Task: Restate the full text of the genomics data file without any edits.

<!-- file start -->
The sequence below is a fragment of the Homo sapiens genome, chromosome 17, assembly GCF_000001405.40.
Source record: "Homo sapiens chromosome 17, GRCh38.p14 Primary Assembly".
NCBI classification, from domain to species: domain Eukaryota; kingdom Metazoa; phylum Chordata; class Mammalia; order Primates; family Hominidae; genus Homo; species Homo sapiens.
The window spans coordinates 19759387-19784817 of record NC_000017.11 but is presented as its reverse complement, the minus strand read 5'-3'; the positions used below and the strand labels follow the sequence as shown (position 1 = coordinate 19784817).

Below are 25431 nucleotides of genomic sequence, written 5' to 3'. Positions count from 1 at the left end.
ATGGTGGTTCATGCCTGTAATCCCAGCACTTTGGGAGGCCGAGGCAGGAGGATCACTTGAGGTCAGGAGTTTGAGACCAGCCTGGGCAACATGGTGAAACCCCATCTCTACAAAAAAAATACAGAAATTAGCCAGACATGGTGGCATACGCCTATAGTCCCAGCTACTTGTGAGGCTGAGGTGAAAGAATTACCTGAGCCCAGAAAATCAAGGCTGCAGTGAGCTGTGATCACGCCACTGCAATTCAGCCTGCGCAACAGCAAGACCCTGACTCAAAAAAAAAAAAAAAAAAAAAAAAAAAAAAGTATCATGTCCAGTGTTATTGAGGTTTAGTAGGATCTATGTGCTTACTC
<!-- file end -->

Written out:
The sequence below is a fragment of the Homo sapiens genome, chromosome 17, assembly GCF_000001405.40.
Source record: "Homo sapiens chromosome 17, GRCh38.p14 Primary Assembly".
NCBI classification, from domain to species: domain Eukaryota; kingdom Metazoa; phylum Chordata; class Mammalia; order Primates; family Hominidae; genus Homo; species Homo sapiens.
The window spans coordinates 19759387-19784817 of record NC_000017.11 but is presented as its reverse complement, the minus strand read 5'-3'; the positions used below and the strand labels follow the sequence as shown (position 1 = coordinate 19784817).

Below are 25431 nucleotides of genomic sequence, written 5' to 3'. Positions count from 1 at the left end.
ATGGTGGTTCATGCCTGTAATCCCAGCACTTTGGGAGGCCGAGGCAGGAGGATCACTTGAGGTCAGGAGTTTGAGACCAGCCTGGGCAACATGGTGAAACCCCATCTCTACAAAAAAAATACAGAAATTAGCCAGACATGGTGGCATACGCCTATAGTCCCAGCTACTTGTGAGGCTGAGGTGAAAGAATTACCTGAGCCCAGAAAATCAAGGCTGCAGTGAGCTGTGATCACGCCACTGCAATTCAGCCTGCGCAACAGCAAGACCCTGACTCAAAAAAAAAAAAAAAAAAAAAAAAAAAAAAGTATCATGTCCAGTGTTATTGAGGTTTAGTAGGATCTATGTGCTTACTC